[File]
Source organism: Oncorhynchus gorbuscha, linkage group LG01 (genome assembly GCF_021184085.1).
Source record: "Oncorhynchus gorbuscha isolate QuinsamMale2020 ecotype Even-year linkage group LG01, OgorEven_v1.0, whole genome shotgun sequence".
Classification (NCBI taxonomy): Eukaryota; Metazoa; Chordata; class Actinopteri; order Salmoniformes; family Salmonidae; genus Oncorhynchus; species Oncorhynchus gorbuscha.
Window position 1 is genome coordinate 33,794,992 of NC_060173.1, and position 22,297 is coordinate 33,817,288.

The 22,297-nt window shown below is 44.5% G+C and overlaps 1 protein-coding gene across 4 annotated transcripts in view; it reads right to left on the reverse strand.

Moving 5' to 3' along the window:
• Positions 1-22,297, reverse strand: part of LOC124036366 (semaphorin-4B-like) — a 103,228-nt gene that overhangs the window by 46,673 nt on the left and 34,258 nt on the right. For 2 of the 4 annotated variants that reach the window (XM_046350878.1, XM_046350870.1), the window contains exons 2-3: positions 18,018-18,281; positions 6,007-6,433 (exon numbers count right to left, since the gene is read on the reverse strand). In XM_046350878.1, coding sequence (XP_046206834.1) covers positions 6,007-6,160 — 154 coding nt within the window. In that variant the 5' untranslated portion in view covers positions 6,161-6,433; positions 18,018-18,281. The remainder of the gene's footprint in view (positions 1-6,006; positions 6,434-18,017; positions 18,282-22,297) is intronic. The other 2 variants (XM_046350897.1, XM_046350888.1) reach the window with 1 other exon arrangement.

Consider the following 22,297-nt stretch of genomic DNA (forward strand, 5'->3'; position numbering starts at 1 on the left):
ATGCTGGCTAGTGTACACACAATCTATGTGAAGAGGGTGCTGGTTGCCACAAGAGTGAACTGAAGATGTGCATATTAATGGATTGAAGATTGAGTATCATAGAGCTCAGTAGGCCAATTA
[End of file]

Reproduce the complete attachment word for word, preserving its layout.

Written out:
Source organism: Oncorhynchus gorbuscha, linkage group LG01 (genome assembly GCF_021184085.1).
Source record: "Oncorhynchus gorbuscha isolate QuinsamMale2020 ecotype Even-year linkage group LG01, OgorEven_v1.0, whole genome shotgun sequence".
Classification (NCBI taxonomy): Eukaryota; Metazoa; Chordata; class Actinopteri; order Salmoniformes; family Salmonidae; genus Oncorhynchus; species Oncorhynchus gorbuscha.
Window position 1 is genome coordinate 33,794,992 of NC_060173.1, and position 22,297 is coordinate 33,817,288.

The 22,297-nt window shown below is 44.5% G+C and overlaps 1 protein-coding gene across 4 annotated transcripts in view; it reads right to left on the reverse strand.

Moving 5' to 3' along the window:
• Positions 1-22,297, reverse strand: part of LOC124036366 (semaphorin-4B-like) — a 103,228-nt gene that overhangs the window by 46,673 nt on the left and 34,258 nt on the right. For 2 of the 4 annotated variants that reach the window (XM_046350878.1, XM_046350870.1), the window contains exons 2-3: positions 18,018-18,281; positions 6,007-6,433 (exon numbers count right to left, since the gene is read on the reverse strand). In XM_046350878.1, coding sequence (XP_046206834.1) covers positions 6,007-6,160 — 154 coding nt within the window. In that variant the 5' untranslated portion in view covers positions 6,161-6,433; positions 18,018-18,281. The remainder of the gene's footprint in view (positions 1-6,006; positions 6,434-18,017; positions 18,282-22,297) is intronic. The other 2 variants (XM_046350897.1, XM_046350888.1) reach the window with 1 other exon arrangement.

Consider the following 22,297-nt stretch of genomic DNA (forward strand, 5'->3'; position numbering starts at 1 on the left):
ATGCTGGCTAGTGTACACACAATCTATGTGAAGAGGGTGCTGGTTGCCACAAGAGTGAACTGAAGATGTGCATATTAATGGATTGAAGATTGAGTATCATAGAGCTCAGTAGGCCAATTA